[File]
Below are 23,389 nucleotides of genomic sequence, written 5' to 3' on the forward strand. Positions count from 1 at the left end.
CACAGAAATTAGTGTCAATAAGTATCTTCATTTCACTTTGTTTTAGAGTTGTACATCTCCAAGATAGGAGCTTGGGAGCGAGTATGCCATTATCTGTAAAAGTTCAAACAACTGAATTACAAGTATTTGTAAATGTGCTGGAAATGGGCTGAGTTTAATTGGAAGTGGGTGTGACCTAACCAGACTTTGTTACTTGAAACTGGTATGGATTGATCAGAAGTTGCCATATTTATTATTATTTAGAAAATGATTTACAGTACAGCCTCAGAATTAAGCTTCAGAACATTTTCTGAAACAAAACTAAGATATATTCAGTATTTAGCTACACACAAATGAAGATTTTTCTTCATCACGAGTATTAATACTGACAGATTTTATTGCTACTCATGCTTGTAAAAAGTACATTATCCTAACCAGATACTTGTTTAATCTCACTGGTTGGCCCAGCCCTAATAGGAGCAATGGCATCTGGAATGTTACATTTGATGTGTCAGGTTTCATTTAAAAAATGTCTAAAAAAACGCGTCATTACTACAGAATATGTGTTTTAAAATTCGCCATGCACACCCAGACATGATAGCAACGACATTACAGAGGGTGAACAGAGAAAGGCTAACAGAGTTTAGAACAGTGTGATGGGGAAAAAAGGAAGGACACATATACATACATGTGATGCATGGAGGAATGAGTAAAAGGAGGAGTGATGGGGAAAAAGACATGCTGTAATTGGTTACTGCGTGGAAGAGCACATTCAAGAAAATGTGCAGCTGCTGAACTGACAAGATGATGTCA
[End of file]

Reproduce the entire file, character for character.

Below are 23,389 nucleotides of genomic sequence, written 5' to 3' on the forward strand. Positions count from 1 at the left end.
CACAGAAATTAGTGTCAATAAGTATCTTCATTTCACTTTGTTTTAGAGTTGTACATCTCCAAGATAGGAGCTTGGGAGCGAGTATGCCATTATCTGTAAAAGTTCAAACAACTGAATTACAAGTATTTGTAAATGTGCTGGAAATGGGCTGAGTTTAATTGGAAGTGGGTGTGACCTAACCAGACTTTGTTACTTGAAACTGGTATGGATTGATCAGAAGTTGCCATATTTATTATTATTTAGAAAATGATTTACAGTACAGCCTCAGAATTAAGCTTCAGAACATTTTCTGAAACAAAACTAAGATATATTCAGTATTTAGCTACACACAAATGAAGATTTTTCTTCATCACGAGTATTAATACTGACAGATTTTATTGCTACTCATGCTTGTAAAAAGTACATTATCCTAACCAGATACTTGTTTAATCTCACTGGTTGGCCCAGCCCTAATAGGAGCAATGGCATCTGGAATGTTACATTTGATGTGTCAGGTTTCATTTAAAAAATGTCTAAAAAAACGCGTCATTACTACAGAATATGTGTTTTAAAATTCGCCATGCACACCCAGACATGATAGCAACGACATTACAGAGGGTGAACAGAGAAAGGCTAACAGAGTTTAGAACAGTGTGATGGGGAAAAAAGGAAGGACACATATACATACATGTGATGCATGGAGGAATGAGTAAAAGGAGGAGTGATGGGGAAAAAGACATGCTGTAATTGGTTACTGCGTGGAAGAGCACATTCAAGAAAATGTGCAGCTGCTGAACTGACAAGATGATGTCA